Canadian Solar has announced that it will open two new business centres in Japan, describing the country as a key market for the company, having taken an estimated 7% market share.
The new business centres will be built with the aim of further boosting Canadian Solar’s activities in four geographic regions of Japan. One will be built in Tokyo, focusing on the central-eastern region, and another in Fukuoka, serving the south. The company also operates offices in Osaka and Sendai, covering the south-west and the north.
Canadian Solar claims it has to date shipped 508MW of modules to the Japanese market under the Canadian Solar brand. Foreign modules are often rebranded with Japanese companies’ own trademarks. Non-Japanese companies gained a recent foothold in the country, partly as a consequence of the inability of domestic suppliers to meet huge rises in demand for PV.
The estimated 7% market share is a figure put forward by the company, along with an assertion that it has taken the top foreign brand position among PV suppliers to the Japanese market.
Speaking to PV Tech, Finlay Colville, vice president of analysis firm NPD Solarbuzz, offered his take on Canadian Solar's claim and elaborated on the recent situation regarding the supply of foreign-made PV modules to Japan.
“Canadian Solar’s claims align with the January 2014 release of NPD Solarbuzz’ Module Tracker Quarterly report that also has the company as the number one overseas supplier to the Japanese market for 2013. However, the top four positions in Japan are all taken by Japanese brands, although a share of this is outsourced now to China and Taiwan. Other leading overseas suppliers into Japan include SunPower, Hanwha SolarOne, Trina Solar and JA Solar,” however Colville pointed out that “the world’s leading module supplier, Yingli Green Energy, has yet to grow its Japanese business”.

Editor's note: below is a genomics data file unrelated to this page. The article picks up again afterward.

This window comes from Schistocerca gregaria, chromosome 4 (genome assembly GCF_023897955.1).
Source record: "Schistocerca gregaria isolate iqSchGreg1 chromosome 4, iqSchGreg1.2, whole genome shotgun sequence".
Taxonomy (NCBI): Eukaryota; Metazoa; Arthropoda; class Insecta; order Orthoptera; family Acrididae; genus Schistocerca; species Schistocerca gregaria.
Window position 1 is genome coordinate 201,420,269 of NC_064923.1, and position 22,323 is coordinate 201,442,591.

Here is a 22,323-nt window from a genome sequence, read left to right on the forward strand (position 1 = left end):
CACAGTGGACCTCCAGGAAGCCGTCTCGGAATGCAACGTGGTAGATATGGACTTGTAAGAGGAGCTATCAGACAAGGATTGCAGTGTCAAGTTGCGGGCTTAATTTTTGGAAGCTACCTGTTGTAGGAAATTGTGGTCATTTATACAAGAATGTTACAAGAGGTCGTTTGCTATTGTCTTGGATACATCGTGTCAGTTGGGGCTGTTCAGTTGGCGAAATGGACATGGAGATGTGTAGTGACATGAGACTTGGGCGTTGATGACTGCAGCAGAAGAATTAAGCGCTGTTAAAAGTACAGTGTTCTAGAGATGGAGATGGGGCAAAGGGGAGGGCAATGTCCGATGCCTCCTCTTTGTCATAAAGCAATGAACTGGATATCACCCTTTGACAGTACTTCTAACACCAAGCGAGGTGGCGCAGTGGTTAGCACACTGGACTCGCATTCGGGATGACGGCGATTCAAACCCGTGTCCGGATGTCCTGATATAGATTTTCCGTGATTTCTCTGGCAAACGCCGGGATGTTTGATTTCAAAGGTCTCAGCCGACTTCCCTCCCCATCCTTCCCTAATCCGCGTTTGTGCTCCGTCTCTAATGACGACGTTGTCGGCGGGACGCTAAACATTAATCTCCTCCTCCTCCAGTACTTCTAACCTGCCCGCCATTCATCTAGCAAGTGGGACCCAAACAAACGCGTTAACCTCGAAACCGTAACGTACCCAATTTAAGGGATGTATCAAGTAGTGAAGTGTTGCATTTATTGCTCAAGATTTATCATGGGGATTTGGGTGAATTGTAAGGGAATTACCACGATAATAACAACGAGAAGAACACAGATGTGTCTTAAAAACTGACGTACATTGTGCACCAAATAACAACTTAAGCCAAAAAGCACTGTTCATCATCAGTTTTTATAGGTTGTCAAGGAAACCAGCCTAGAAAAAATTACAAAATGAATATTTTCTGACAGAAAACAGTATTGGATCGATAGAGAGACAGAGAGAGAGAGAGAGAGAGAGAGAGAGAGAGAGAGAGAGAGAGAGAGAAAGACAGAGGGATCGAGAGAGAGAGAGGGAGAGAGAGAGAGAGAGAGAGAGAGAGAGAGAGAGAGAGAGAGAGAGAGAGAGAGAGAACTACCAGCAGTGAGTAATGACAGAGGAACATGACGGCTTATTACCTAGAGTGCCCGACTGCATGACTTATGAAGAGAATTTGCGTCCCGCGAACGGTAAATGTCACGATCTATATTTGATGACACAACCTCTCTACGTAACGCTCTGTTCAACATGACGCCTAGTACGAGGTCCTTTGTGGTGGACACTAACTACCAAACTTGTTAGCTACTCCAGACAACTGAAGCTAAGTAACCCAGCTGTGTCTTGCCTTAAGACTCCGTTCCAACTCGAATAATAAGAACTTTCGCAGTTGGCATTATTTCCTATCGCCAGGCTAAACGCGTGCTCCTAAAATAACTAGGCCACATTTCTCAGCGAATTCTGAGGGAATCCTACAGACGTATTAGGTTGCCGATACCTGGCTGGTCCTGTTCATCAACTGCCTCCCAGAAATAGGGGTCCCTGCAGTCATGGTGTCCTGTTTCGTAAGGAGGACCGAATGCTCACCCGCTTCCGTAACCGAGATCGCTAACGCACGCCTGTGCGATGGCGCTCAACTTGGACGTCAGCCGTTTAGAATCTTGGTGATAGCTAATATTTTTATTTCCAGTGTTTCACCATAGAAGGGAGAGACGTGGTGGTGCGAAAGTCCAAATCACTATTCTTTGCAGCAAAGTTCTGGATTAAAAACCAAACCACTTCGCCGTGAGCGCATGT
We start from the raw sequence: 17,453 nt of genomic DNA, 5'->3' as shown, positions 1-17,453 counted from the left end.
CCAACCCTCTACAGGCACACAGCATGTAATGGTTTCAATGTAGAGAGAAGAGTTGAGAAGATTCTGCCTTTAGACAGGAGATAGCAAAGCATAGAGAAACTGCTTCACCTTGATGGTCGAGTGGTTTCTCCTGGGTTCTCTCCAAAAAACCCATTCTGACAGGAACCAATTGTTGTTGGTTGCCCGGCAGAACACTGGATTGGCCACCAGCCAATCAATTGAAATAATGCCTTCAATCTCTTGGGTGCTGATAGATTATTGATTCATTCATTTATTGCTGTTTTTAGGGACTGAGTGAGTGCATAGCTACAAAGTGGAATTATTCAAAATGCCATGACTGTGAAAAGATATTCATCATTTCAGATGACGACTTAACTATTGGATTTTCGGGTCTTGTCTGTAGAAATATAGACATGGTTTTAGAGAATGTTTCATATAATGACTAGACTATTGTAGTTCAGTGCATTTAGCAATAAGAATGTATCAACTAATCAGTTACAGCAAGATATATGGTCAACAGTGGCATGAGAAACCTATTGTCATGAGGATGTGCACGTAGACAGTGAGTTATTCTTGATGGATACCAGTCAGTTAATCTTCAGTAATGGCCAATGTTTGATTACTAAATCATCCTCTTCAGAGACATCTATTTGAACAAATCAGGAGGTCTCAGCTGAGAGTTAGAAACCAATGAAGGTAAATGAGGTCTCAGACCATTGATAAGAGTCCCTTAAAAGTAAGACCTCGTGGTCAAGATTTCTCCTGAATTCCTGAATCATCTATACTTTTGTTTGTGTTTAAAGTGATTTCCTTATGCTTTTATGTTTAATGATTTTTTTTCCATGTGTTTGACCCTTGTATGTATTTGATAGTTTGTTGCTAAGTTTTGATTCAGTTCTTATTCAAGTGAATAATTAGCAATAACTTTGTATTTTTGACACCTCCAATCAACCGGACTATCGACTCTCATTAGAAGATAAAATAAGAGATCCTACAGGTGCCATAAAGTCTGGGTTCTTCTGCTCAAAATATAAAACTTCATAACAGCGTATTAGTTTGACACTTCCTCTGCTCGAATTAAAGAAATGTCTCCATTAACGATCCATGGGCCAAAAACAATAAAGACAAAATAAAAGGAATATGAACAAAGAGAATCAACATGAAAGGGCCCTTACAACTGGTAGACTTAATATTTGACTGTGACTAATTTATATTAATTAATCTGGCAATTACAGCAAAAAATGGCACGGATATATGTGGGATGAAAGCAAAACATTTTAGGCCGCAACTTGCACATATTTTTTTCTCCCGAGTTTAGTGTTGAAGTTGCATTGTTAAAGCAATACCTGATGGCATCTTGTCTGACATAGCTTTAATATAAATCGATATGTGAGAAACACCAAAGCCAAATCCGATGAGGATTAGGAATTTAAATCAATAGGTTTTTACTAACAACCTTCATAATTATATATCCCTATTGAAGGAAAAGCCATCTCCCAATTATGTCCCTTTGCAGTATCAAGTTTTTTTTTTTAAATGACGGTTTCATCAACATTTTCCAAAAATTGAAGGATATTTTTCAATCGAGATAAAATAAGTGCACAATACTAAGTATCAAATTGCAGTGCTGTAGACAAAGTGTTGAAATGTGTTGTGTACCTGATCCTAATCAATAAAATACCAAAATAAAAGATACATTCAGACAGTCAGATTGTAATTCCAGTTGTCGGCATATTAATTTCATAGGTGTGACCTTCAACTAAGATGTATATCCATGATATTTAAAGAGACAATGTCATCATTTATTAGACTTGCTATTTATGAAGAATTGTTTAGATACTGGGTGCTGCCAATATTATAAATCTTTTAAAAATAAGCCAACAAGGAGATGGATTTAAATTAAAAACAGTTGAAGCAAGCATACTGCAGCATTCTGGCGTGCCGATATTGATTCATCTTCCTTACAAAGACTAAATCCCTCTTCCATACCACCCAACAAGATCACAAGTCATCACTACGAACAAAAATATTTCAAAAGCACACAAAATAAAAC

Canadian Solar’s involvement in the Japanese market is not limited to module supply. The company also supplies the residential and commercial rooftop markets with what Canadian Solar calls “solar PV module system kit solutions”. In addition Canadian Solar claims to have now acquired a late-stage utility-scale project pipeline of 330MW, an increase of 52MW from the third quarter of last year when the company’s Japanese project pipeline stood at 278MW.
Canadian Solar chairman Shawn Qu said: “Japan has been a key market for us since 2009, when we initiated our market diversification strategy. We are proud of our progress and our accomplishments in the space of five years, as we built our team to over 100 employees, and expanded our business scope from residential and commercial PV system sales to include module sales and utility-scale solar project development.”